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Global collaborations flow from a tiny corner of Western Europe

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Lynn Savage, [email protected]

LEUVEN, Belgium – From the heart of Belgium, Imec is a resource for fans of cross-disciplinary research and development. Founded in 1984, the nonprofit organization, which receives funding from the governments of Belgium and Flanders, explores and helps bring to market ideas and products built upon novel nanometer-scale electronic and photonic innovations. Although it has more than 1000 researchers on staff, it perhaps is better known for its collaborations with some 600 technology companies looking to improve their own products and ideas.

Based in Leuven, Imec has offices scattered around the globe. Its primary function is to build collaborative relationships with leading-edge companies in the semiconductor, medical, pharmaceutical and energy industries by offering access to research facilities that are designed to drive innovation. Its cleanroom facilities, for example, can be used for semiconductor fabrication ranging from solar photovoltaics to so-called silicon photonics.

Imec’s headquarters in Leuven, Belgium.

The company also helps its partners with technology transfer and licensing issues, and it offers them training, designing and prototyping services. On its own, however, Imec has spun off more than 30 for-profit companies based on its research efforts.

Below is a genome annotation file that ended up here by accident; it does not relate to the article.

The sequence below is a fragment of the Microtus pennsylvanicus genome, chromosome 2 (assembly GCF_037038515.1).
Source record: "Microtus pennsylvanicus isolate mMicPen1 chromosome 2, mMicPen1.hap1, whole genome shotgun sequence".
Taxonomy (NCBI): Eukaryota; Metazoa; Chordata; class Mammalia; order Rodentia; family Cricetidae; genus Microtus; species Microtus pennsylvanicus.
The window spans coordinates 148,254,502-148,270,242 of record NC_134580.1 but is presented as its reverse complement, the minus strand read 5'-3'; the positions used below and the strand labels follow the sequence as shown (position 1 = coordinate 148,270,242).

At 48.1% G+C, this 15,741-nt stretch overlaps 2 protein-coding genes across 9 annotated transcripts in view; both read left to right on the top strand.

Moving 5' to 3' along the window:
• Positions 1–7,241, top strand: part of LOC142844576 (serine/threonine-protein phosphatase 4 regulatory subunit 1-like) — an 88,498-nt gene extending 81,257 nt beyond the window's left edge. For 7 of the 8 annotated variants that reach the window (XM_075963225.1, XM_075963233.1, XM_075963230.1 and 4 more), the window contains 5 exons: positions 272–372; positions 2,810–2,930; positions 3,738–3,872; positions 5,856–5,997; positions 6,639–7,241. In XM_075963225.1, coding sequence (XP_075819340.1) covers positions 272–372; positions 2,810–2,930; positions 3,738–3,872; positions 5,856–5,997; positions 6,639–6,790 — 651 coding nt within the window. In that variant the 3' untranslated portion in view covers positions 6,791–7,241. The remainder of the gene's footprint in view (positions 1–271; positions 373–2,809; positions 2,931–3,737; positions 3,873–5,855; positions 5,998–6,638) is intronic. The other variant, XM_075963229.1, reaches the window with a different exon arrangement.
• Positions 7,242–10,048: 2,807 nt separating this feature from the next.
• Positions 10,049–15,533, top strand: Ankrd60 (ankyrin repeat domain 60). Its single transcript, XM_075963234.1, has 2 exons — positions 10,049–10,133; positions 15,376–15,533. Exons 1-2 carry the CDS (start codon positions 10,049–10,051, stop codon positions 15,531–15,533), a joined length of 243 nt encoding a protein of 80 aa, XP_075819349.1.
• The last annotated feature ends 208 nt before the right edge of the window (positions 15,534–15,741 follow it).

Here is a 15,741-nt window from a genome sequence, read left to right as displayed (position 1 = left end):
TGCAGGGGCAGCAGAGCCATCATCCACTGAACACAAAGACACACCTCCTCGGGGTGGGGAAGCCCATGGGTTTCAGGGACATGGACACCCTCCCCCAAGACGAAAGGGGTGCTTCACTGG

Its key components – called industrial affiliation programs – create and support joint research and development efforts involving staff at both Imec and the participating institution. Industrial partners include private and public companies as well as academic institutions and various European Union research projects and joint technology initiatives. Generally, any advances achieved in these partnerships that can be commercialized are co-owned by the company and Imec.

The most important aspect of what they do is to help their partners start from an application idea or system specifications and find a way to customize a technology to improve its speed, cost or other performance metric, according to Francesco Pessolano, the program manager of Imec’s display research program, NVision.

The technology closest to realizing its commercial potential is hyperspectral imaging, Pessolano said. He added that Imec already is in discussions with several companies that are interested in taking the technology to the product prototype phase.

The technology enables the capture of spectral information from an imaged target at every pixel of the sensor. This information adds layers of meaning to a standard image, increasing the capabilities of a machine vision system, for example, to identify faulty parts on a manufacturing line or diseased produce in a packing facility. A hyperspectral imaging system installed in a plane or helicopter could be used to find leaks in gas and oil pipelines as well. Imec’s perceived role is to build on laboratory successes in hyperspectral technology and help build better, market-ready hyperspectral cameras.